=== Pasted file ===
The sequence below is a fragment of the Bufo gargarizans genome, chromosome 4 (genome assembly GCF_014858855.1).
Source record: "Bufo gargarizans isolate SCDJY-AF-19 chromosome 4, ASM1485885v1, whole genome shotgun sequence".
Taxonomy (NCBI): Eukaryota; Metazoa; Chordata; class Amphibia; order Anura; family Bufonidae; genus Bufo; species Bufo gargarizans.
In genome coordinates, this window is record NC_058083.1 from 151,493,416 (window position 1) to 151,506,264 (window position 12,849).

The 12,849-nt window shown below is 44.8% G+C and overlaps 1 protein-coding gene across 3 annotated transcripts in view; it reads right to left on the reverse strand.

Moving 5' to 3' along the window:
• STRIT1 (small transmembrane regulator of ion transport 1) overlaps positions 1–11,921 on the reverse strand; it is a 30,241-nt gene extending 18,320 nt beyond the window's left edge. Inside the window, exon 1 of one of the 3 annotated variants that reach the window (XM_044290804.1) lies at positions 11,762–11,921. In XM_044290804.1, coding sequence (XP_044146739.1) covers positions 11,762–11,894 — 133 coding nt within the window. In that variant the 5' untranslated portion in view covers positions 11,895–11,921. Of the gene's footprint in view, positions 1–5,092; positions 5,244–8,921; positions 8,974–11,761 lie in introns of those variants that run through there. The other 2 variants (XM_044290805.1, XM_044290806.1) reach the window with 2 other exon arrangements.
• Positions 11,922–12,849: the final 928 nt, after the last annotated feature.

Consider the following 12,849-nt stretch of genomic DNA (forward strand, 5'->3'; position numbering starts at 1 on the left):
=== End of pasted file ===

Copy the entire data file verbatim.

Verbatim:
The sequence below is a fragment of the Bufo gargarizans genome, chromosome 4 (genome assembly GCF_014858855.1).
Source record: "Bufo gargarizans isolate SCDJY-AF-19 chromosome 4, ASM1485885v1, whole genome shotgun sequence".
Taxonomy (NCBI): Eukaryota; Metazoa; Chordata; class Amphibia; order Anura; family Bufonidae; genus Bufo; species Bufo gargarizans.
In genome coordinates, this window is record NC_058083.1 from 151,493,416 (window position 1) to 151,506,264 (window position 12,849).

The 12,849-nt window shown below is 44.8% G+C and overlaps 1 protein-coding gene across 3 annotated transcripts in view; it reads right to left on the reverse strand.

Moving 5' to 3' along the window:
• STRIT1 (small transmembrane regulator of ion transport 1) overlaps positions 1–11,921 on the reverse strand; it is a 30,241-nt gene extending 18,320 nt beyond the window's left edge. Inside the window, exon 1 of one of the 3 annotated variants that reach the window (XM_044290804.1) lies at positions 11,762–11,921. In XM_044290804.1, coding sequence (XP_044146739.1) covers positions 11,762–11,894 — 133 coding nt within the window. In that variant the 5' untranslated portion in view covers positions 11,895–11,921. Of the gene's footprint in view, positions 1–5,092; positions 5,244–8,921; positions 8,974–11,761 lie in introns of those variants that run through there. The other 2 variants (XM_044290805.1, XM_044290806.1) reach the window with 2 other exon arrangements.
• Positions 11,922–12,849: the final 928 nt, after the last annotated feature.

Consider the following 12,849-nt stretch of genomic DNA (forward strand, 5'->3'; position numbering starts at 1 on the left):